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Meet the Innovator – Gregory Dean, CEO and Founder of DriQ Health

This month’s Pennovation Works Meet the Innovator spotlight is Gregory Dean, CEO and Founder of DriQ Health. 

Before we get to know Gregory, let’s get to know DriQ Health:

DriQ Health is on a mission to create technology which transforms the management of urinary incontinence. DriQ's intelligent Internet of Things (IoT) diaper monitoring system detects when residents in a nursing home experience urinary incontinence and immediately communicates this to the clinical staff to ensure timely help to the residents. DriQ’s goal is to maintain the dignity, health and comfort of seniors in nursing homes.  DriQ officially joined the entrepreneurial Pennovation Works community with a mobile desk membership at the Center, and a year+ later then expanded their presence with a move into an Inventor Garage for their own office space where they reside today.  

Interview Questions - Meet the Innovator Gregory Dean:

We had a great time getting to know Gregory and hearing more about his outlook for the future of DriQ. You can check out our YouTube channel for a recorded version of this interview.

How long have you been at the Pennovation Center, and what type of space do you have?

  • We've been at Pennovation since the mid part of 2019. We've done some work with Netronix which is on this campus, and then over time it was a natural progression just to move into the space. We did that I believe at the beginning of 2020. We have a wonderful space at the end of the first floor footprint, and we look out over the Schuylkill and the University of Pennsylvania campus. It's a great space because there's the ability to collaborate, and we have wide open space. It's wonderful to bring our investors in for our internal meetings, and also some assembly of our devices so it works out very well.

If you could talk to your younger self, what would you tell that version of you, knowing what you know now?

  • Everything is possible. You need to identify a problem that hasn't been solved and you need to listen to your friends, but also believe in what you think is the next step. You will talk to people that will say this is not possible. I think that every person that is developing a new product will hear that, and I hear that that's normal and expected. I have thought about other projects in the past, and I think what I've learned from this one is that you really just need to believe in your vision, and be prepared to move ahead. Allow others to help you, but also know that what you're making is valuable, and that you just need to move forward.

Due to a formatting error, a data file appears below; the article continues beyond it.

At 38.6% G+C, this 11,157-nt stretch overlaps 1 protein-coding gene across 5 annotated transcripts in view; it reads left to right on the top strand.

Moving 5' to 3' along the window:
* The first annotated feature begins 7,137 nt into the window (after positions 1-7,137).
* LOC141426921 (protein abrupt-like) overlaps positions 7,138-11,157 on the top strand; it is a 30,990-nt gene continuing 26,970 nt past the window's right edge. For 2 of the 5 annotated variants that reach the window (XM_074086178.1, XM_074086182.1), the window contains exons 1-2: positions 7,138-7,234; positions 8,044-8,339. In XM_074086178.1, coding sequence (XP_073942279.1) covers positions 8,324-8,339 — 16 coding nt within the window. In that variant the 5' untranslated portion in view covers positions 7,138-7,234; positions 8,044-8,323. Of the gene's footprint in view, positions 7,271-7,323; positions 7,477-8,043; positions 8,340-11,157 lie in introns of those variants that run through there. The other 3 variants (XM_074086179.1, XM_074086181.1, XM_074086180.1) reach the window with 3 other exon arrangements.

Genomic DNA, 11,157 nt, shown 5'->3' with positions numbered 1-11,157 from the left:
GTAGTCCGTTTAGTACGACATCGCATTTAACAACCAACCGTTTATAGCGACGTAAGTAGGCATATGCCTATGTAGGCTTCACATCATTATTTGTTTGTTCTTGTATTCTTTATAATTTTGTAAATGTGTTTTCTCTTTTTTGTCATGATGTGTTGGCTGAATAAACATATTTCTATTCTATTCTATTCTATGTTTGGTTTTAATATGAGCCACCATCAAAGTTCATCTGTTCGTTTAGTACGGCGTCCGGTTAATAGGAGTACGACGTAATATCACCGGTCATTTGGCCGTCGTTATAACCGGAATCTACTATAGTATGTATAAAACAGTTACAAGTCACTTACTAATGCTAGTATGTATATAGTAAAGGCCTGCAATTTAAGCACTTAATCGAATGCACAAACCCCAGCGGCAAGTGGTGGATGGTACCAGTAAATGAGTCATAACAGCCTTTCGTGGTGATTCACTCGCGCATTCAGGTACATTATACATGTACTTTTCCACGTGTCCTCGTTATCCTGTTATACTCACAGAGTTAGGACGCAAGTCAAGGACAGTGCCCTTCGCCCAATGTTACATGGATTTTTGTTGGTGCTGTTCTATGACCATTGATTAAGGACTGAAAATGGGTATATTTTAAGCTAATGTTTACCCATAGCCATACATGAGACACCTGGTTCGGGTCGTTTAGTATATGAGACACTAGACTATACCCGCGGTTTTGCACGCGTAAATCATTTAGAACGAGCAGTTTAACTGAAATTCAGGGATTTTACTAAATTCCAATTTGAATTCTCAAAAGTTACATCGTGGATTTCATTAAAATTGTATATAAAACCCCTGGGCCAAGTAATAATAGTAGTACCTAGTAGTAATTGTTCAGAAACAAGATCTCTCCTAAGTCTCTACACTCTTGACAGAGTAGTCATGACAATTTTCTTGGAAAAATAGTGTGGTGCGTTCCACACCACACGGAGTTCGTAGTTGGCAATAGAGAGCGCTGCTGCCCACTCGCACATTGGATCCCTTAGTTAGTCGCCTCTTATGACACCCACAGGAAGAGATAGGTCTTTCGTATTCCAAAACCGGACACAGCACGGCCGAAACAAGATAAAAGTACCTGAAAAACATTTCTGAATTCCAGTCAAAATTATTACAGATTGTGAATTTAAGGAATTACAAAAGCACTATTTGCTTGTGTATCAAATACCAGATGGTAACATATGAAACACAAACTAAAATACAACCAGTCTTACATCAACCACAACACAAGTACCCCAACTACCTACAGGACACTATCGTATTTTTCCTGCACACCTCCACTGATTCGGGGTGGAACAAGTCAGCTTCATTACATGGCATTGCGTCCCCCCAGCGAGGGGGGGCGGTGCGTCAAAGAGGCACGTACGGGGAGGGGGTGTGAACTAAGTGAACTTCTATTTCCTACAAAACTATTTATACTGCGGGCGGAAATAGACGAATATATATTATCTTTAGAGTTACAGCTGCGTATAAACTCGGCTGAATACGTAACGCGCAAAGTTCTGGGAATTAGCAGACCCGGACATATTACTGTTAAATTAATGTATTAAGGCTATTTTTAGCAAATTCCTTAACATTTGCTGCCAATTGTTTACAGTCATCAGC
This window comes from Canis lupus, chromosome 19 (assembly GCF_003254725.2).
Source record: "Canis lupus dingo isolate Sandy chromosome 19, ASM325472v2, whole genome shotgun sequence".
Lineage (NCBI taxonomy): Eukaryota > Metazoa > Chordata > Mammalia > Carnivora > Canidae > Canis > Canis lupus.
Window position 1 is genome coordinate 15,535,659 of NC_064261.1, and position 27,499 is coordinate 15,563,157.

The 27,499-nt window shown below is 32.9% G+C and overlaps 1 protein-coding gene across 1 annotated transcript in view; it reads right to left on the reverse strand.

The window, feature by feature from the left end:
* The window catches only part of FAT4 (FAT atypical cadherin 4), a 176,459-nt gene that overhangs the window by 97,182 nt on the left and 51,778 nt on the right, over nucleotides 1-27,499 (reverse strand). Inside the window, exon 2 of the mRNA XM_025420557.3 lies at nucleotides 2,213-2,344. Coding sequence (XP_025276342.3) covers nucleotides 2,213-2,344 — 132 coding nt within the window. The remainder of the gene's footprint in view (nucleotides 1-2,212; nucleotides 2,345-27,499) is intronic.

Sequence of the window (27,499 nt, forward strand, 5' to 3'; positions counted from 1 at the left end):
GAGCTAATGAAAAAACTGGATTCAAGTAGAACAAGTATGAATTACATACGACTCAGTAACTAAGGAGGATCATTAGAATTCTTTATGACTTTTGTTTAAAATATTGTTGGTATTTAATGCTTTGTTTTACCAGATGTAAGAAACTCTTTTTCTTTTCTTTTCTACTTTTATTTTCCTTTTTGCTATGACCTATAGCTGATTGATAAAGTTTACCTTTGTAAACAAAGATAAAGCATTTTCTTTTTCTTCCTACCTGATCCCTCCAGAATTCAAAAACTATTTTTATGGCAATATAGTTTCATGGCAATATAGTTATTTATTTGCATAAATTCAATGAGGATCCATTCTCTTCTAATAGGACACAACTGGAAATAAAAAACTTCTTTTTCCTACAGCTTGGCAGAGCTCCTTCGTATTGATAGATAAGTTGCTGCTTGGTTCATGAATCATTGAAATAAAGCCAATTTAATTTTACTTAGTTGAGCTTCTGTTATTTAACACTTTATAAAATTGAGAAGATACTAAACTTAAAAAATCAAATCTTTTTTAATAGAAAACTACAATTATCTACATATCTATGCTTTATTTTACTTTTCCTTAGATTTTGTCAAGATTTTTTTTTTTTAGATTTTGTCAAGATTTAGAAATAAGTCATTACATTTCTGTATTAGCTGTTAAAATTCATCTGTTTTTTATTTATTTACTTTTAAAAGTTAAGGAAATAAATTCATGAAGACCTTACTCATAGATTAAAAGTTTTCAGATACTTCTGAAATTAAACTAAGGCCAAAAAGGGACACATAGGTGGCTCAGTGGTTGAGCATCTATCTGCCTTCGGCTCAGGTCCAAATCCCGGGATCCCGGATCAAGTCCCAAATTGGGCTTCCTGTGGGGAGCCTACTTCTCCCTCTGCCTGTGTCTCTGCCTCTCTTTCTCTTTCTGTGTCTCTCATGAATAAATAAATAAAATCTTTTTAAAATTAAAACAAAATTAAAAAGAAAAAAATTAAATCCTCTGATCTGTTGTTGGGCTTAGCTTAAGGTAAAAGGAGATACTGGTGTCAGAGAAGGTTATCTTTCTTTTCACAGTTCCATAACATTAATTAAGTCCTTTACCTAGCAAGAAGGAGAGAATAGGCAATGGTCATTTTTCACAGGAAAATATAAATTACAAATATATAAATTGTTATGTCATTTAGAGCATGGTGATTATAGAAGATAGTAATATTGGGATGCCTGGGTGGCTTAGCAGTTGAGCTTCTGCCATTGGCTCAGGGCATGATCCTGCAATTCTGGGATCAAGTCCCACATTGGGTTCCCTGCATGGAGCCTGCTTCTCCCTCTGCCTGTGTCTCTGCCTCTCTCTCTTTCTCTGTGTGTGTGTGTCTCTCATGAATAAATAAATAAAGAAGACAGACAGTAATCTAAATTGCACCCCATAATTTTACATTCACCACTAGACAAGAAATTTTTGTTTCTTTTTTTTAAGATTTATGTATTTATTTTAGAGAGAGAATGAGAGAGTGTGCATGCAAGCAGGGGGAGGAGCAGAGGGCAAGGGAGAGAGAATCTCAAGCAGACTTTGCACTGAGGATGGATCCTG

What inspires you about your company?

  • I have seen so much progress with medicine over the past two years. I am a physician, and I have been frankly surprised that we've made as much progress with regard to addressing the pandemic in such a short time. I do know that some very fundamental problems exist. Within senior living, there's a lot of ongoing issues with urinary incontinence, and lack of recognition of this as a problem in nursing homes. When I walk into a nursing home and see the elderly sitting in wet briefs or diapers and not having any technology to help them, immediately I become passionate and realize that we do have a solution. It's inspiring to walk in and know that we can help these people.

What led you to where you are today and motivated you to start this company?

  • I’m a urologist and a pediatric urologist, and we have a lot of knowledge regarding urinary incontinence. I have a technical interest and background. As I started to speak with my friends and collaborators, particularly Vasileios Nasis who is at Netronix Ventures, he and I discussed the concept of using Internet of Things (IoT) as a way to move forward. I think the technology had developed such that we could put pieces together, and we could have a sensor that could recognize urinary incontinence. We had technology to communicate that from a health care environment, such as a nursing home or medical home, and then move it to the cloud. The pieces are here right now, and that I had the interest in incontinence to understand that this was a problem, the ability to talk to colleagues and collaborators who also shared my passion and really being able to connect the problem with people that could solve it. I think that that's really what I was able to bring to this.

What’s the best part about working at Pennovation?

  • I have a background at the University of Pennsylvania, and I did my fellowship at Children's Hospital Philadelphia so I have a strong, warm, feeling towards Penn. The ability to work and collaborate with others, and having Netronix nearby has helped us. The ability to walk out of our office and walk over to another office, and discuss development issues is important. I love being at Pennovation because it's a great space, and  being able to bring investors here that are interested in moving us forward is wonderful. There's some business advantages to being here. I think that people know that we're a serious startup, and that this is not someone's idea in some garage. We are well funded and have a lot of resources. Overall it's a great space with great people, and I think it helps any company that's interested in moving forward to be here.

How do you see the company transforming and growing in the future?